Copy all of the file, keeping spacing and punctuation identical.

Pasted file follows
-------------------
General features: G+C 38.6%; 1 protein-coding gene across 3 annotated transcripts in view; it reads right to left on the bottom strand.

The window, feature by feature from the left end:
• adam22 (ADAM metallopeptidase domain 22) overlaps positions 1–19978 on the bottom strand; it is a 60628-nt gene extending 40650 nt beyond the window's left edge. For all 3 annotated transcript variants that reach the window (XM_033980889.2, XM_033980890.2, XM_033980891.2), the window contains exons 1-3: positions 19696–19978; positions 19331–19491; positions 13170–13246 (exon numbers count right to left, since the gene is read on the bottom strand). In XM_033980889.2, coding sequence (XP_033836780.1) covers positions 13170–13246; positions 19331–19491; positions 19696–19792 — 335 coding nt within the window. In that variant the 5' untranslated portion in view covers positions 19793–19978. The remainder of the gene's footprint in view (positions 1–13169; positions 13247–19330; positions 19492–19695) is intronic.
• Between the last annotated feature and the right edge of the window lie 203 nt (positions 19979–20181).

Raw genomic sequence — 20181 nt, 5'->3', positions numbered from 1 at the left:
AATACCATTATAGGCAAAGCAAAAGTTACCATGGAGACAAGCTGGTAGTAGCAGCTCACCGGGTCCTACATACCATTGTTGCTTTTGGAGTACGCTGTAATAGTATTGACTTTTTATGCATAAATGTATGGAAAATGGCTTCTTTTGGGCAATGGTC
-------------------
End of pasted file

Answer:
General features: G+C 38.6%; 1 protein-coding gene across 3 annotated transcripts in view; it reads right to left on the bottom strand.

The window, feature by feature from the left end:
• adam22 (ADAM metallopeptidase domain 22) overlaps positions 1–19978 on the bottom strand; it is a 60628-nt gene extending 40650 nt beyond the window's left edge. For all 3 annotated transcript variants that reach the window (XM_033980889.2, XM_033980890.2, XM_033980891.2), the window contains exons 1-3: positions 19696–19978; positions 19331–19491; positions 13170–13246 (exon numbers count right to left, since the gene is read on the bottom strand). In XM_033980889.2, coding sequence (XP_033836780.1) covers positions 13170–13246; positions 19331–19491; positions 19696–19792 — 335 coding nt within the window. In that variant the 5' untranslated portion in view covers positions 19793–19978. The remainder of the gene's footprint in view (positions 1–13169; positions 13247–19330; positions 19492–19695) is intronic.
• Between the last annotated feature and the right edge of the window lie 203 nt (positions 19979–20181).

Raw genomic sequence — 20181 nt, 5'->3', positions numbered from 1 at the left:
AATACCATTATAGGCAAAGCAAAAGTTACCATGGAGACAAGCTGGTAGTAGCAGCTCACCGGGTCCTACATACCATTGTTGCTTTTGGAGTACGCTGTAATAGTATTGACTTTTTATGCATAAATGTATGGAAAATGGCTTCTTTTGGGCAATGGTC